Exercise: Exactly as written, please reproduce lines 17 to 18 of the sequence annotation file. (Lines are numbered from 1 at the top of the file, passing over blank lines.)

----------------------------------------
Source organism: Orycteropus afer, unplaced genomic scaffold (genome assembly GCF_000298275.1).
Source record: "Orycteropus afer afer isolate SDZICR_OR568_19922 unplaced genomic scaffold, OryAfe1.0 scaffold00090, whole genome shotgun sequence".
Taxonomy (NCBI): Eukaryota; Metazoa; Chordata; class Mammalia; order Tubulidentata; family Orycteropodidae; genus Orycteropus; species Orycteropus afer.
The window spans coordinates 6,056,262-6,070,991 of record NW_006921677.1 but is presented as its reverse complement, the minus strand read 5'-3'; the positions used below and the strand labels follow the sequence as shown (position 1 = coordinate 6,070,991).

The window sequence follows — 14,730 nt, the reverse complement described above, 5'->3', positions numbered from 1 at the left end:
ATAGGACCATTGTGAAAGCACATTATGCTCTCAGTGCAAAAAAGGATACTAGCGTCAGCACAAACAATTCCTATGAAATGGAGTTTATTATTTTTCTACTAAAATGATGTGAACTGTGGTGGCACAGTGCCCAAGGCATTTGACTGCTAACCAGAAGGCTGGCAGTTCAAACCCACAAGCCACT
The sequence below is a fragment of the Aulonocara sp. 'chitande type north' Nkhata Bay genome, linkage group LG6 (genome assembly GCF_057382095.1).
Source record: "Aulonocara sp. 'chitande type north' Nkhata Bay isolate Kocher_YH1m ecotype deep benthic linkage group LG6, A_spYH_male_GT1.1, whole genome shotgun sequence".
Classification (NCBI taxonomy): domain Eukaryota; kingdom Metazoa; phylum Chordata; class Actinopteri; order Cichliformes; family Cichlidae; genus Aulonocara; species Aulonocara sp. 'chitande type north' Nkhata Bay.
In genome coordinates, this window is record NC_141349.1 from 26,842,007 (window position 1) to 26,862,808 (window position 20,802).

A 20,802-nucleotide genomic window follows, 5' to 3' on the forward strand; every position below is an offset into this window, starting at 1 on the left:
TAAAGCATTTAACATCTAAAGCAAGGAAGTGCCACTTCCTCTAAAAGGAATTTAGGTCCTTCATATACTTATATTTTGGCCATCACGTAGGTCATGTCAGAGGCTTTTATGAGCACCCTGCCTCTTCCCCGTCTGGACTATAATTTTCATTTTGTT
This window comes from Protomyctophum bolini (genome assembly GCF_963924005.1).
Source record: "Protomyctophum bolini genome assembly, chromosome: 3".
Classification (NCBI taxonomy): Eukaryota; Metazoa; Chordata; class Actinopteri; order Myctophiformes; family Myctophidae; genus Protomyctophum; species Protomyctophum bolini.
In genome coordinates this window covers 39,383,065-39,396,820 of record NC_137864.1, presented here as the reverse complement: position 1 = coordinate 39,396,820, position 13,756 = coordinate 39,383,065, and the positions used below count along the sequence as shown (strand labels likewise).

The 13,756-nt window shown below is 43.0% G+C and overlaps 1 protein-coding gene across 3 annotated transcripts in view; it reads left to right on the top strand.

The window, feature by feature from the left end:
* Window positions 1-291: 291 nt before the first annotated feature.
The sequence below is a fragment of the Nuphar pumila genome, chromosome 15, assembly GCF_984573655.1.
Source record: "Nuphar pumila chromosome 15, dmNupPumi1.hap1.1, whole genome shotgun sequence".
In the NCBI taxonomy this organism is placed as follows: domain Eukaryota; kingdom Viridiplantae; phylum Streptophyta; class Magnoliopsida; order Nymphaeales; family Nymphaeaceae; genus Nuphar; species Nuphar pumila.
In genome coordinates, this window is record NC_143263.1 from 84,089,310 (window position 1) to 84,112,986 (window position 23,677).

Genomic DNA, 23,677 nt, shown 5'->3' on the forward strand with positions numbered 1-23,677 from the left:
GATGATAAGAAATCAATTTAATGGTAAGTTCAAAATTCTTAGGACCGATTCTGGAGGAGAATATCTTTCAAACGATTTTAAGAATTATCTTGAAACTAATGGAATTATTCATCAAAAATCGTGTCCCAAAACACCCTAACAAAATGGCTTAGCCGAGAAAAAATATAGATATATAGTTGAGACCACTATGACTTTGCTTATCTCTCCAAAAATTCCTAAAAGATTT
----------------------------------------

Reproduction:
The 13,756-nt window shown below is 43.0% G+C and overlaps 1 protein-coding gene across 3 annotated transcripts in view; it reads left to right on the top strand.

The window, feature by feature from the left end: